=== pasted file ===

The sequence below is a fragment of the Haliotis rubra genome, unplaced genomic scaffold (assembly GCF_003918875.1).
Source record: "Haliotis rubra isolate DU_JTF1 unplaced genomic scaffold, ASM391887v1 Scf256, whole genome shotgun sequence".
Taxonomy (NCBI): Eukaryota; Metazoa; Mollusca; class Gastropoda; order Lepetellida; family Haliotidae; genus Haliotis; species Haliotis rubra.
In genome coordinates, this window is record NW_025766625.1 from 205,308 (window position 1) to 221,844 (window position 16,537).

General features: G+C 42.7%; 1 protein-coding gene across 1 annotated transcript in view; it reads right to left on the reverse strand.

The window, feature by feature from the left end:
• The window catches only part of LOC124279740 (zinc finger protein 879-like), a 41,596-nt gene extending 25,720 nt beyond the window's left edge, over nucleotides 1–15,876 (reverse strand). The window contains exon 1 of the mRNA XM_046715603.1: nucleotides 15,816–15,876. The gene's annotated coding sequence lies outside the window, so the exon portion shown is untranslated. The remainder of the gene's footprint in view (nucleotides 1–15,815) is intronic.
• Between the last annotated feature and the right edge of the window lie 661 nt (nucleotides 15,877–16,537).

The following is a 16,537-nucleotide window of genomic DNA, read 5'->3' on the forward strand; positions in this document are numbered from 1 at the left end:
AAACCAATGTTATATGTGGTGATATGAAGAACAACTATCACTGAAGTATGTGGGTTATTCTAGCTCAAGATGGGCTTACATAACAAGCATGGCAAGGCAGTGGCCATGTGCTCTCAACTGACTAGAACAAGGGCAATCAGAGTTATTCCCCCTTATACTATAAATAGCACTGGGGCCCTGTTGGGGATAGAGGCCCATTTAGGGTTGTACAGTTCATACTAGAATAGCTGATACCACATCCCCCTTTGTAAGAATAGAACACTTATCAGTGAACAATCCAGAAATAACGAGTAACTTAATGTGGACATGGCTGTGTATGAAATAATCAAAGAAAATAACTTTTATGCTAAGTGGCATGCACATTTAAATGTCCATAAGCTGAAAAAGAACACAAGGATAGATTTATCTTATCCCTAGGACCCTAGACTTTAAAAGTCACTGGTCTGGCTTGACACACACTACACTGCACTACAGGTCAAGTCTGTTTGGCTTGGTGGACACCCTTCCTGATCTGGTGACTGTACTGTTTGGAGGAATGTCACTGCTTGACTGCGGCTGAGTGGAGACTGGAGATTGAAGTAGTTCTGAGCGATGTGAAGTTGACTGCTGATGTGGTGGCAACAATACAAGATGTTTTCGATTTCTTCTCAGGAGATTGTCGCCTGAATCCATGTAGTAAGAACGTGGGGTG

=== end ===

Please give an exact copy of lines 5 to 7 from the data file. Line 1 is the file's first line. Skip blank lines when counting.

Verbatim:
General features: G+C 42.7%; 1 protein-coding gene across 1 annotated transcript in view; it reads right to left on the reverse strand.

The window, feature by feature from the left end:
• The window catches only part of LOC124279740 (zinc finger protein 879-like), a 41,596-nt gene extending 25,720 nt beyond the window's left edge, over nucleotides 1–15,876 (reverse strand). The window contains exon 1 of the mRNA XM_046715603.1: nucleotides 15,816–15,876. The gene's annotated coding sequence lies outside the window, so the exon portion shown is untranslated. The remainder of the gene's footprint in view (nucleotides 1–15,815) is intronic.